Due respect to the Crayola company, I was never a 64-crayon-box guy. Give me the basic eight and I would color in the lines like da Vinci. I just never understood why there had to be 17 different browns in one stupid box. Evidently, I'm not alone. If you remember, last week, we discussed how retailing giant Target 'compared plus-size shoppers to the sea cow' with their fancy shmancy "manatee grey." Would you believe this cracked crew did it again?!
According to the Consumerist, Target didn't see a hoity-toity enough color to describe its cute sandals, so it chose a 'piss-poor' example of what not to do in retail by naming said footwear "Orina." One small problem — that means "urine" in Spanish. How does the same team do the same thing twice?! First they offend the bigger girls; now they make Hispanics think the closest Target can do to relate to their community is a quick interlude with Google Translate. Classy. It seems Target believed "Orina" meant "peace" in Russian. Three things there:
I'm relieved (see what I did there) that Target caught this in time. Apparently, it is relabeling the shoes nationwide now that this has been discovered. Oh, the shoes have been available online — and labeled as pee-pee shoes — since February. To wit, Consumerist whistleblower — the surreptitiously named 'P' (I can't make this up) — offered this scenario from the Target where she is employed:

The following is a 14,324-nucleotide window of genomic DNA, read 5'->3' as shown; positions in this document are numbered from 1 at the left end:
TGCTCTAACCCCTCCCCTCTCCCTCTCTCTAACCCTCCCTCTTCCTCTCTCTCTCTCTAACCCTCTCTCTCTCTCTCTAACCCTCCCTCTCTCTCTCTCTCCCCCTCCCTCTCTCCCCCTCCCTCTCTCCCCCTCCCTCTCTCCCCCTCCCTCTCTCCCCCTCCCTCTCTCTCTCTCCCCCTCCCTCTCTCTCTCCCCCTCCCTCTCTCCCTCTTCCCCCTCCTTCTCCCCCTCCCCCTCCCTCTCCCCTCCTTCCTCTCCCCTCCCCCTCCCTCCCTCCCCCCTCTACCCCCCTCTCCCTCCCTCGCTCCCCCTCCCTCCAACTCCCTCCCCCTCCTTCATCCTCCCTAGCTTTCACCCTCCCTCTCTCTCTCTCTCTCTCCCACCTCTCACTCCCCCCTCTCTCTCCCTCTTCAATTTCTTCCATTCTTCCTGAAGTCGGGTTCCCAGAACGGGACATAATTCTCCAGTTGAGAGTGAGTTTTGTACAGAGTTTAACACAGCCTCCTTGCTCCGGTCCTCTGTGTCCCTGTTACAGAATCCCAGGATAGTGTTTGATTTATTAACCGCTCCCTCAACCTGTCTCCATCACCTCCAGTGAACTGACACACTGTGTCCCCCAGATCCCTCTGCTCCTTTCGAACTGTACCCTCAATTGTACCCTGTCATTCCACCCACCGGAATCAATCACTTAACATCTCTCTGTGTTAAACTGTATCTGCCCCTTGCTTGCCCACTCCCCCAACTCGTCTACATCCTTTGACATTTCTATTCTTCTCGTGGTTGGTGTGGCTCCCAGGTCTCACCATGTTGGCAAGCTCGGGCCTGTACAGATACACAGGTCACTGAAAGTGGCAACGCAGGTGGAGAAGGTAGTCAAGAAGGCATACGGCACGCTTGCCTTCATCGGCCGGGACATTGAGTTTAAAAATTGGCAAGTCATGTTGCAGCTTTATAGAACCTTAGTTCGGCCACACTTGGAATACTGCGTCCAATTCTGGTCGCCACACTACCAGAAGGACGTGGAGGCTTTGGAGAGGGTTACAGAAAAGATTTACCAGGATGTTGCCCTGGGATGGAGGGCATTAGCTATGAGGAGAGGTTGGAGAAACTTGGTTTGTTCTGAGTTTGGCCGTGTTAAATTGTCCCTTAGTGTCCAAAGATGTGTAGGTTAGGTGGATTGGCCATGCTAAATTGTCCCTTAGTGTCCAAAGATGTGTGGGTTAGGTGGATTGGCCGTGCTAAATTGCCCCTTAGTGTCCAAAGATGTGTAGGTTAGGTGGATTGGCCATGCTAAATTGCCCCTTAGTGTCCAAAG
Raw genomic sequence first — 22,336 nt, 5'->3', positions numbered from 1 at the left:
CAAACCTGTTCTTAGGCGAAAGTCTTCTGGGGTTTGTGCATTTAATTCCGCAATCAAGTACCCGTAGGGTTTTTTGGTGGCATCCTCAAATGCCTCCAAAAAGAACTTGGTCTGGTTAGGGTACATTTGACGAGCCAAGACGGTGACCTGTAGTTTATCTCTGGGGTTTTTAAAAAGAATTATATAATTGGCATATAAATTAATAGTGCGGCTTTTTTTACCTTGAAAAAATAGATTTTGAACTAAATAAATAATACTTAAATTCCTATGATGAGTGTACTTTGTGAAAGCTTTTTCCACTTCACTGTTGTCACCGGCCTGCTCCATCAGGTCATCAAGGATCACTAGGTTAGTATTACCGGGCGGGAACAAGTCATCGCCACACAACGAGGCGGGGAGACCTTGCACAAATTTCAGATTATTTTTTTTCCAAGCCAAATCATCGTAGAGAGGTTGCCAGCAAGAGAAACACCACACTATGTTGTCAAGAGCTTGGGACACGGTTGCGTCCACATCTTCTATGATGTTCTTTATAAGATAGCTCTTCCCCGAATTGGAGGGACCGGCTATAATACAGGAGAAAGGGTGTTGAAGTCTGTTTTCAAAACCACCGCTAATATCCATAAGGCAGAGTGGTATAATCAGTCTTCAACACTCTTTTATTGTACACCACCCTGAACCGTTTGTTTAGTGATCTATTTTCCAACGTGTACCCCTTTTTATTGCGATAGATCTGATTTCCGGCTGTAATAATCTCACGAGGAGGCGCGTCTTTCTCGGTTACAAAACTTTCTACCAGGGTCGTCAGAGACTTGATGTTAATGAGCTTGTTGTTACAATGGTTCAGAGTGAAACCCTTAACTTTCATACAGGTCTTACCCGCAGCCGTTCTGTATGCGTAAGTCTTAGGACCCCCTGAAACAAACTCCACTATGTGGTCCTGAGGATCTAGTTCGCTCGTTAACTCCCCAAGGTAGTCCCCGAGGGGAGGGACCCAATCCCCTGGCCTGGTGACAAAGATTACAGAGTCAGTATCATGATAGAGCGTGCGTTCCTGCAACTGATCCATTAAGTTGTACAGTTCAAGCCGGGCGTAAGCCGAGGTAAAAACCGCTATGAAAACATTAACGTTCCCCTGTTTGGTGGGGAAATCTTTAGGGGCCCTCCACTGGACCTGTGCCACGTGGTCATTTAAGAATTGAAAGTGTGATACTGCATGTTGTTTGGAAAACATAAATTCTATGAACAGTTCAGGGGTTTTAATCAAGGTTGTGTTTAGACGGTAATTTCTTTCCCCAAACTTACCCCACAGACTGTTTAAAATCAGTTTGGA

What the what? Russian? Fresh out of Latin adjectives?
If these looked like Birkenstocks, I may excuse it, but not so much.
Did I mention "What the what?"
MEMO to Target: Hire someone of each national origin if you insist on kicking it fancy with your dopey colors. Create a 'Pretentious Panel' and consult them so you don't offend any more demographics out there in shopper land. Oh, and consult your PR team. I think it's going to be another busy week for them.
This isn’t a color name, but a style name. At my Target, at least, we have been asked to remove all signs with this shoe’s name as well as cover the name on both the box and the shoe tag. Seeing as there are so many Spanish-speaking people who shop and work at Target in various areas of the country, I can’t see how this got past whatever process Target uses to ensure that inappropriate names for shoes don’t reach the shelves.